Founder of Valve, Gabe Newell, had a conversation with VentureBeat recently where he talked about the future of the PC market.

Newell said that many don't realize how “critical games are,” when it comes to choosing an operating system for a consumer. “The big problem that is holding back Linux is games. People don’t realize how critical games are in driving consumer purchasing behavior,” he said. “We want to make it as easy as possible for the 2,500 games on Steam to run on Linux as well. It’s a hedging strategy.” He goes on to say, “[W]e’re trying to make sure that Linux thrives. Our perception is that one of the big problems holding Linux back is the absence of games… I think that Windows 8 is kind of a catastrophe for everybody in the PC space. I think that we’re going to lose some of the top-tier PC [original equipment manufacturers]. They’ll exit the market. I think margins are going to be destroyed for a bunch of people.

Open your mind

Open your mind

Gabe Newell also discussed innovation, stating that for it to happen, platforms need to be more open instead of the closed route. “In order for innovation to happen, a bunch of things that aren’t happening on closed platforms need to occur,” he said. “Valve wouldn’t exist today without the PC, or Epic, or Zynga, or Google. They all wouldn’t have existed without the openness of the platform. There’s a strong temptation to close the platform, because they look at what they can accomplish when they limit the competitors’ access to the platform, and they say ‘That’s really exciting.’” He goes on to say, “We are looking at the platform and saying, ‘We’ve been a free rider, and we’ve been able to benefit from everything that went into PCs and the Internet, and we have to continue to figure out how there will be open platforms.’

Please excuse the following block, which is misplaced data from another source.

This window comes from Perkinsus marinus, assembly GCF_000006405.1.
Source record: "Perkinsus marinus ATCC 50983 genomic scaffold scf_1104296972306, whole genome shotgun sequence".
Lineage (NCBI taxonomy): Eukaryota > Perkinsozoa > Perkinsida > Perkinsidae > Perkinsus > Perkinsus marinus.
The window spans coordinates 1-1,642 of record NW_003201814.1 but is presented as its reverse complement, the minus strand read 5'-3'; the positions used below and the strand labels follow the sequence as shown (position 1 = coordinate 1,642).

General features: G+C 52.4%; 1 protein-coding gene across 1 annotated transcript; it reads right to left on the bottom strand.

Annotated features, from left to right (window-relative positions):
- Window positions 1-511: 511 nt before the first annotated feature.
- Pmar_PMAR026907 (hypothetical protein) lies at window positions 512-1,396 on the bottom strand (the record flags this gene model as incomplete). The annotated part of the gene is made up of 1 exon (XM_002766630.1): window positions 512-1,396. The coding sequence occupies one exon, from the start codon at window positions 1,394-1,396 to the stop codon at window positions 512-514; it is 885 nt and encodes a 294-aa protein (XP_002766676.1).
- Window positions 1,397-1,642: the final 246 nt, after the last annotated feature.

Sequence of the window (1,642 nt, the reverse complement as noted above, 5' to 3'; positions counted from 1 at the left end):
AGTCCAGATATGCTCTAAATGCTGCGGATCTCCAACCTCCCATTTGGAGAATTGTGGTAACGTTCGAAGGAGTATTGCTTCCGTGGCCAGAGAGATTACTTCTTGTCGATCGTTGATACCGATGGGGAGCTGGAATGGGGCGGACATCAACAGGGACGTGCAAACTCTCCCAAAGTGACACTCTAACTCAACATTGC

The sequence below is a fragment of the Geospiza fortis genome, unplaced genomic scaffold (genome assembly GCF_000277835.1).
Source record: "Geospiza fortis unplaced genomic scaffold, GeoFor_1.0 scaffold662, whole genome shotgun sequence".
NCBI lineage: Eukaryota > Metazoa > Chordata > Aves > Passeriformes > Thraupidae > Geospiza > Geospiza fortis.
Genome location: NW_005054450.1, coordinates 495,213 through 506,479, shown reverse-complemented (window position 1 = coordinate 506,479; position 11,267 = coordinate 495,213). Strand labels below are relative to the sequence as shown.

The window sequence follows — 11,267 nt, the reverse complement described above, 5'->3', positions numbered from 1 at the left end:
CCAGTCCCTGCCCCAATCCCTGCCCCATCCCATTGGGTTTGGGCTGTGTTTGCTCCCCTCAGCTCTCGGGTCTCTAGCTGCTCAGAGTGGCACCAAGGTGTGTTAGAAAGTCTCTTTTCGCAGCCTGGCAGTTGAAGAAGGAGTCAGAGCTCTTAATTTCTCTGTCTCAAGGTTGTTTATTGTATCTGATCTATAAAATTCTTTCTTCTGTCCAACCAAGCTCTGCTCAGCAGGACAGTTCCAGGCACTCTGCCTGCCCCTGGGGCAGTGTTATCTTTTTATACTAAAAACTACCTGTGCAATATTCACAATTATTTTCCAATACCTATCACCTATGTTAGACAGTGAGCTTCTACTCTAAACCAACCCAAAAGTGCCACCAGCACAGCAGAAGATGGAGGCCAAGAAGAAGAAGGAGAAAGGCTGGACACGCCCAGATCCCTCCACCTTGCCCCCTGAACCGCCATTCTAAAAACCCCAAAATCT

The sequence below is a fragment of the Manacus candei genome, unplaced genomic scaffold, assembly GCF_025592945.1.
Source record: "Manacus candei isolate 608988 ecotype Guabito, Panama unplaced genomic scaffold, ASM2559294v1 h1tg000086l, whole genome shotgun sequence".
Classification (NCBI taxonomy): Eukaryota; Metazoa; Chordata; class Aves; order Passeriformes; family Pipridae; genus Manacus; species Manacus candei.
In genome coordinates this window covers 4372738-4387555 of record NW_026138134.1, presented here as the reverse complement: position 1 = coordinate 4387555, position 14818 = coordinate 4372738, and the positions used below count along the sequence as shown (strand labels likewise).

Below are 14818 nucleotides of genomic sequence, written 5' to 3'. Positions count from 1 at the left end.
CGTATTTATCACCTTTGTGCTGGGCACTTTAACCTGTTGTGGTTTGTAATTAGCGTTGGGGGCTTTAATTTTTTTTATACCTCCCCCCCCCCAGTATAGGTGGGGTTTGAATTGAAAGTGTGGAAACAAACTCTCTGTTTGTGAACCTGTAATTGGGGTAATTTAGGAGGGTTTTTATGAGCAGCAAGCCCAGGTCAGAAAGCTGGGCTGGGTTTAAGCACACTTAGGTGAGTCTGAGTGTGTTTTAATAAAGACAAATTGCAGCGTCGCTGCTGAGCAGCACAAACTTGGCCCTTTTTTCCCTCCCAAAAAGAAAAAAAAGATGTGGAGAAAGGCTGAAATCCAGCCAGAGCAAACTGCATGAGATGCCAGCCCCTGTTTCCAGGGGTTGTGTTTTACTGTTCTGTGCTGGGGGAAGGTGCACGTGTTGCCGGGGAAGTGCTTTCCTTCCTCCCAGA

Valve is one of the biggest game developers in the world and is at the forefront for PC gaming. They have come up with genre defining games like Half-Life and Portal. The latest game to be released by Valve is Dota 2 which is a remake of the original Warcraft 3 mod, Defense of the Ancients, in the Source engine which runs games such as Portal 2, Left 4 Dead 2 and Half-Life 2.

Dota 2 is set to be free to play, following the success of the business model of Valve’s own Team Fortress 2. The game is currently in beta, but access can be purchased from Steam, which nets you the game and some cosmetic items for your heroes in-game. The release date for Dota 2 is unknown.

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